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While Mets Find Trouble, Dodgers Pick Matrimony

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In the New York Mets and the L.A. Dodgers, you’ve got an interesting study in two teams moving in distinctly opposite directions.

The Mets are headed due South, on a runaway bullet train.

The Dodgers, meanwhile, have the distinct look of a team on the rise.

This is an unusual situation, considering the final 1986 standings, which show the Mets as World Series champions and the Dodgers 16 games below .500.

But it’s been a busy offseason for both ballclubs.

Let’s see what the Mets have been up to since they knocked off the Boston Red Sox in the World Series, all the while winning hearts by projecting themselves as--in the words of Don Sutton-- “arrogant asses.”

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Infielder Tim Tuefel and pitcher Ron Darling spend time in court in connection with a little brawl that took place during the season at a Houston bar. They wind up with $200 fines and probation. Neither player declares bankruptcy, but the publicity doesn’t help the team image.

Dwight (Dr. K) Gooden almost becomes Dr. J (for Jail) when he gets into a scrape with the cops in Tampa. After hurling accusations at the police, Gooden winds up pleading no contest. Like Spiro Agnew, Gooden gets off with no slammer time, only a fine and a community service gig. And his reputation takes a beating.

Troubled slugger Darryl Strawberry gets himself publicly accused by his wife of beating her and threatening to kill her.

World Series MVP Ray Knight is a veteran who, you’d think, the Mets would be looking to for leadership for next season, right? If so, they’ll have to look through strong binoculars, because Knight doesn’t like the Mets’ contract offer and takes a hike.

Most recently, Gooden’s girlfriend comes to meet him at a New York airport and is arrested for packing a loaded, stolen .38-caliber pistol in her purse. Even in New York City, this is a crime.

This is the same girlfriend, who along with Gooden and his sister, was involved in a heated dispute at a car-rental counter at the same airport last year. No gunfire was exchanged, however.

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Her recent arrest doesn’t help the Mets’ image or morale any. So when someone asks what you think of the Mets’ chances in ‘87, you have to say, “Chances of what? Suiting up nine players on Opening Day? Fair.”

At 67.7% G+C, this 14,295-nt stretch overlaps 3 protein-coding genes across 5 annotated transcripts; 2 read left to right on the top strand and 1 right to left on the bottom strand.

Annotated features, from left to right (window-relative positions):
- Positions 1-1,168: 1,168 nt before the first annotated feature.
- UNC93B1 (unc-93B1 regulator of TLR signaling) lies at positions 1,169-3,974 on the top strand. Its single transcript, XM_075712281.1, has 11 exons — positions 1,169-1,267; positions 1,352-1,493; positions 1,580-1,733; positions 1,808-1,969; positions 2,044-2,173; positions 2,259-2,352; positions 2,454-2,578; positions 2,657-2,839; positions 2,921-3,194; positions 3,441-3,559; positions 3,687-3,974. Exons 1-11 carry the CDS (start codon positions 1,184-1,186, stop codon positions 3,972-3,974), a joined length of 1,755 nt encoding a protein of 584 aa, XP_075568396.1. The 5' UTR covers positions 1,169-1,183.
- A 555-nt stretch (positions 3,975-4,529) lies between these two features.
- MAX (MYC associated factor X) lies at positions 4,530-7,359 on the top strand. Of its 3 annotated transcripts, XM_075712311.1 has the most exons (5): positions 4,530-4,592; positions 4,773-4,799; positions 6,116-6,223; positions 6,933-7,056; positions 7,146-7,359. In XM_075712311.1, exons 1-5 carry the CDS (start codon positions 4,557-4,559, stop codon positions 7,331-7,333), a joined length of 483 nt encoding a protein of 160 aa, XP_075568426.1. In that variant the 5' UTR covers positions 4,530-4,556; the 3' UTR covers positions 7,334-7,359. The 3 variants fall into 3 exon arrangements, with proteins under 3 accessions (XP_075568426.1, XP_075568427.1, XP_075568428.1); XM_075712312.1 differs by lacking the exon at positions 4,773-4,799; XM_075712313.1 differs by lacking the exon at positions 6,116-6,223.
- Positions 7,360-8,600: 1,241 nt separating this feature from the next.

Manager Davey Johnson doesn’t know, come April, which Met players will be wearing pin stripes and which will be wearing pen stripes. Davey’s got to be wondering what happened to the good old days when players spent their offseason playing golf and fishing.

It’s grim in Metsville. A state of shock. There is even a movement afoot to change the name of the home ballpark to Shea It Ain’t So Stadium.

If you’re a Mets’ fan, you open the morning paper very slowly, and start with the comics before venturing into the sports pages.

The Dodgers, on the other hand, are taking a different approach to offseason activities. They are getting married.

Some time late last season, Tommy Lasorda must have called a team meeting.

“Look, fellows,” Lasorda probably said, only in more colorful language, “we’ve tried everything. We’ve tried going deep, we’ve tried bunting. We’ve gone with youth and with experience. We’ve juggled the lineup and switched laundry detergents. Nothing works. Here’s my plan. You single guys . . . “

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In October, just after the end of the season, Steve Sax ran off to Hawaii and got married. This is what you call being a team leader.

Tom Niedenfuer has announced his engagement to actress Judy Landers, with the wedding scheduled for just after the ’87 season. Last month, Ken Howell and Mike Marshall got married, though not to each other. Third baseman Jeff Hamilton will take the plunge before spring training. And according to one report, shortstop Mariano Duncan is engaged.

That’s a lot of blushing brides on one ballclub. Of course, you’d be blushing, too, if your fiance’s team was trying to come back from a 73-89 season.

At last report, Dennis Powell and Franklin Stubbs were the team’s only matrimonial holdouts, but they still have about 40 more shopping days until spring training.

It would be natural to assume that the rash of Dodger marriages is a coincidence, unless you’re aware of team history and tradition. In the Brooklyn Days, then-owner Branch Rickey would strongly advise all his single players to look for wives.

He would loan players money for their weddings and honeymoons. The players would get married and then go out and hit 40 home runs, and so who can say Rickey didn’t know what he was talking about?

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Decades later, the Dodgers, in desperation, apparently have returned to Rickey’s philosophy.

It will be interesting to watch the respective fortunes of the Dodgers and Mets next season, to see if good citizenship and domestic stability have any bearing on won-lost records.

As insurance, the Dodgers might be advised to add one more married guy to the roster. A guy like Tim Raines, say. Scouting reports say Raines is a strong family man, and you just can’t have too many of those kinds of player.

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